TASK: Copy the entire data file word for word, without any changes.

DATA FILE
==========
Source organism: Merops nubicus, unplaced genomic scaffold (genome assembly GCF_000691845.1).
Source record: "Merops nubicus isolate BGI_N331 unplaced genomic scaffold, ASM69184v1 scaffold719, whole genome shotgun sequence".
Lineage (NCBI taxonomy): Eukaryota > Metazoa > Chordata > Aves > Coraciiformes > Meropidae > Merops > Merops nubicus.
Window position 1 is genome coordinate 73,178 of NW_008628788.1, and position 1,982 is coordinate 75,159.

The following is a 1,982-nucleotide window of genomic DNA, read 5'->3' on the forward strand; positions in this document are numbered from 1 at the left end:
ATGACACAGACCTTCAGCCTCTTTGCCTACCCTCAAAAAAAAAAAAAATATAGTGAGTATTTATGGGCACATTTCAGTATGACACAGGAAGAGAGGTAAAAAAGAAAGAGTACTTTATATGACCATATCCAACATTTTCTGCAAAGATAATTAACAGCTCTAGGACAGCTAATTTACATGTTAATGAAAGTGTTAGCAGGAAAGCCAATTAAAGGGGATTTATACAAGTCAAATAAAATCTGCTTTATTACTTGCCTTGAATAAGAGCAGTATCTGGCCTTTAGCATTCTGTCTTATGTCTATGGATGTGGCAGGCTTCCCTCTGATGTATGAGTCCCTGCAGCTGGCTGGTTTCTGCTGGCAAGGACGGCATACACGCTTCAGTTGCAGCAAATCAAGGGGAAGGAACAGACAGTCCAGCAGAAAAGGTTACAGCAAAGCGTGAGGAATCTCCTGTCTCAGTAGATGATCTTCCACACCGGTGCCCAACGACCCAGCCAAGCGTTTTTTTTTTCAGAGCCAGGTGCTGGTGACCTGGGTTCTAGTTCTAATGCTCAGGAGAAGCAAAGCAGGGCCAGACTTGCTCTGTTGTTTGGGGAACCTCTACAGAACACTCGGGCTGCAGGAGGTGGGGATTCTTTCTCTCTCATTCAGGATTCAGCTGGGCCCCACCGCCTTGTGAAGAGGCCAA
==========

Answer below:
Source organism: Merops nubicus, unplaced genomic scaffold (genome assembly GCF_000691845.1).
Source record: "Merops nubicus isolate BGI_N331 unplaced genomic scaffold, ASM69184v1 scaffold719, whole genome shotgun sequence".
Lineage (NCBI taxonomy): Eukaryota > Metazoa > Chordata > Aves > Coraciiformes > Meropidae > Merops > Merops nubicus.
Window position 1 is genome coordinate 73,178 of NW_008628788.1, and position 1,982 is coordinate 75,159.

The following is a 1,982-nucleotide window of genomic DNA, read 5'->3' on the forward strand; positions in this document are numbered from 1 at the left end:
ATGACACAGACCTTCAGCCTCTTTGCCTACCCTCAAAAAAAAAAAAAATATAGTGAGTATTTATGGGCACATTTCAGTATGACACAGGAAGAGAGGTAAAAAAGAAAGAGTACTTTATATGACCATATCCAACATTTTCTGCAAAGATAATTAACAGCTCTAGGACAGCTAATTTACATGTTAATGAAAGTGTTAGCAGGAAAGCCAATTAAAGGGGATTTATACAAGTCAAATAAAATCTGCTTTATTACTTGCCTTGAATAAGAGCAGTATCTGGCCTTTAGCATTCTGTCTTATGTCTATGGATGTGGCAGGCTTCCCTCTGATGTATGAGTCCCTGCAGCTGGCTGGTTTCTGCTGGCAAGGACGGCATACACGCTTCAGTTGCAGCAAATCAAGGGGAAGGAACAGACAGTCCAGCAGAAAAGGTTACAGCAAAGCGTGAGGAATCTCCTGTCTCAGTAGATGATCTTCCACACCGGTGCCCAACGACCCAGCCAAGCGTTTTTTTTTTCAGAGCCAGGTGCTGGTGACCTGGGTTCTAGTTCTAATGCTCAGGAGAAGCAAAGCAGGGCCAGACTTGCTCTGTTGTTTGGGGAACCTCTACAGAACACTCGGGCTGCAGGAGGTGGGGATTCTTTCTCTCTCATTCAGGATTCAGCTGGGCCCCACCGCCTTGTGAAGAGGCCAA